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Re: Barefoot training
« Reply #12 on: August 05, 2011, 01:31:25 am »
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With jumping and sprinting you dont want a bunch of soft compressive material under your foot but you also dont want a heavy bulky shoe.  Waffles are a good option because they give a little extra protection but with a very thin sole that isnt going to cause you to lose a lot of force transfer between you and the ground. If you play basketball as your sport youre going to have to compete in basketball shoes, so its best to find a good shoe that provides some solid stability without a lot of extra bulk on it and a good connection to the ground.

Are these waffles effective for sprinting on grass, I need to get some new training shoes? I think the main factor with shoes is simply comfort. I don't think they factor into my vert more than an inch. But I def feel that jumping on basketball wooden courts adds an extra 2-3 inches compared to concrete or asphalt.

  Yep, barefoot is good on grass too but the good thing about the waffles is you dont have to worry about slicing your foot open on a rock/piece of glass/ground level sprinkler head, etc.   
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clintzyc24

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Re: Barefoot training
« Reply #13 on: August 08, 2011, 12:03:22 pm »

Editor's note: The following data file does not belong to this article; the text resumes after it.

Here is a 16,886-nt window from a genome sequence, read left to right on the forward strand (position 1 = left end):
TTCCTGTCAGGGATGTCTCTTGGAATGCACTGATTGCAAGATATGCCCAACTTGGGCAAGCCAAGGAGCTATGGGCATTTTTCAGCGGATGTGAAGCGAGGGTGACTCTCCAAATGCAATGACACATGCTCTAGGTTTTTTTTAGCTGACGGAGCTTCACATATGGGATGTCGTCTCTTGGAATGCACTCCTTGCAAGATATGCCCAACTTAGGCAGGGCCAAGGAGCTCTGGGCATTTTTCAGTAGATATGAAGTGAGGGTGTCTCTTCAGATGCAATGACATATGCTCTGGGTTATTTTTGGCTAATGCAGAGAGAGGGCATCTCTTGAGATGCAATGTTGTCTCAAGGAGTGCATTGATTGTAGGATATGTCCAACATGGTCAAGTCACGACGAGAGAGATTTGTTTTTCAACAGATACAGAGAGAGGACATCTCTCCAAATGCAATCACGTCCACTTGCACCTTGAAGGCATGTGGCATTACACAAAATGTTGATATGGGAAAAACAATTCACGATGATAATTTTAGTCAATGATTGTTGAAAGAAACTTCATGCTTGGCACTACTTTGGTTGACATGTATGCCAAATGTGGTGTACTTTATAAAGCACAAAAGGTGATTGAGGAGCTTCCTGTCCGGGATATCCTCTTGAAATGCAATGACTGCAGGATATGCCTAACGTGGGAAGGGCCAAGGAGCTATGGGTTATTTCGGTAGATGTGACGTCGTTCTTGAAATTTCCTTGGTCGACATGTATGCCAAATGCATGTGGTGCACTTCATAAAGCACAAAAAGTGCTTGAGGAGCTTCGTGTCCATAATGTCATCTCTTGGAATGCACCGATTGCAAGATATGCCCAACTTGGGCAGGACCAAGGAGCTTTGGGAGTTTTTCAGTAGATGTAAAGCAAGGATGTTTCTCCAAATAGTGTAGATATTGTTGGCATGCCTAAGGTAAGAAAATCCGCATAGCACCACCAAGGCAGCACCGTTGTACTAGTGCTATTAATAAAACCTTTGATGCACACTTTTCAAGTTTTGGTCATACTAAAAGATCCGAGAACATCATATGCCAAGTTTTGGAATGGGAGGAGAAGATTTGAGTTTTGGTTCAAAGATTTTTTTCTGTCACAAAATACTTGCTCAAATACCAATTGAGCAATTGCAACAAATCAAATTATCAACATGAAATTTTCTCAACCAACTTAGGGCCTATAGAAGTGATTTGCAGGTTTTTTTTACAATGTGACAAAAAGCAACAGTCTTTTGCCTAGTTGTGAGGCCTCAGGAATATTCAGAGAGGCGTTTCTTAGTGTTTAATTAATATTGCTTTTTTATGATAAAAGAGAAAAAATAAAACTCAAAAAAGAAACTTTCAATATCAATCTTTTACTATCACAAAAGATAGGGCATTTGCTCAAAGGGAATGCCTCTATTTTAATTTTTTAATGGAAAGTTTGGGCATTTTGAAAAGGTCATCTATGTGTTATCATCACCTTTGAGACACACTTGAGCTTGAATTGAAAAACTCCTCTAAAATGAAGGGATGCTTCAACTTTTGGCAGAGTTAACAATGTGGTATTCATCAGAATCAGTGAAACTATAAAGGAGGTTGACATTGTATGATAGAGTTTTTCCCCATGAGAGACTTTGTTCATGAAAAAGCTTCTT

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Well I do that because I just want to train at my apartment. But I would wear shoes if that's better. My concern is that if jumping barefoot on porcelain floor would give me bad knees. I feel like pain in my knees, like jumpers knee, but I am not sure because it's  not very severe doesn't happen all the time. I feel like when I am landing when jumping barefoot I gotta land 'carefully' on balls of my feet or it hurts.

 * Btw I'm clintzyc24.

D4

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Re: Barefoot training
« Reply #14 on: August 08, 2011, 12:37:59 pm »
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Well I do that because I just want to train at my apartment. But I would wear shoes if that's better. My concern is that if jumping barefoot on porcelain floor would give me bad knees. I feel like pain in my knees, like jumpers knee, but I am not sure because it's  not very severe doesn't happen all the time. I feel like when I am landing when jumping barefoot I gotta land 'carefully' on balls of my feet or it hurts.

 * Btw I'm clintzyc24.

Why did you change ur name to the name of my journal? LOL
Goal is to dunk.

Vertical needed to dunk: 40"

Current vertical : 38.5"